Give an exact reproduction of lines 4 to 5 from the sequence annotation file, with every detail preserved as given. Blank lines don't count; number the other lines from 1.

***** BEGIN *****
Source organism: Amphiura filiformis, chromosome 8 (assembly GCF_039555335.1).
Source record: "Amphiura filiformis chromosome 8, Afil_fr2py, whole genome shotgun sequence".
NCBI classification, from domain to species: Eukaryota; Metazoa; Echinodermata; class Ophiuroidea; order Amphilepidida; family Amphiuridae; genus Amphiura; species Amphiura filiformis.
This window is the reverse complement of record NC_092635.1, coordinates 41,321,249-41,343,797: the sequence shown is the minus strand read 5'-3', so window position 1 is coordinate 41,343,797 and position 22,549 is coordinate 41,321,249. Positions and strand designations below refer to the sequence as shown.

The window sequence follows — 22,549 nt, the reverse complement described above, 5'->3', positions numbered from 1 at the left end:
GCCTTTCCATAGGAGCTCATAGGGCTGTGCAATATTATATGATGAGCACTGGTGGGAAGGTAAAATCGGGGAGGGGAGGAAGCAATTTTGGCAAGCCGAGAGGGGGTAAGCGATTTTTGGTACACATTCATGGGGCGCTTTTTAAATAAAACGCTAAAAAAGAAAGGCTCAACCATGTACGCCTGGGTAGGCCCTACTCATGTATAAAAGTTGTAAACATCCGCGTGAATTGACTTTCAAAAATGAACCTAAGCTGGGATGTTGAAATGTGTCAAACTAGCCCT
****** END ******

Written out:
This window is the reverse complement of record NC_092635.1, coordinates 41,321,249-41,343,797: the sequence shown is the minus strand read 5'-3', so window position 1 is coordinate 41,343,797 and position 22,549 is coordinate 41,321,249. Positions and strand designations below refer to the sequence as shown.

The window sequence follows — 22,549 nt, the reverse complement described above, 5'->3', positions numbered from 1 at the left end: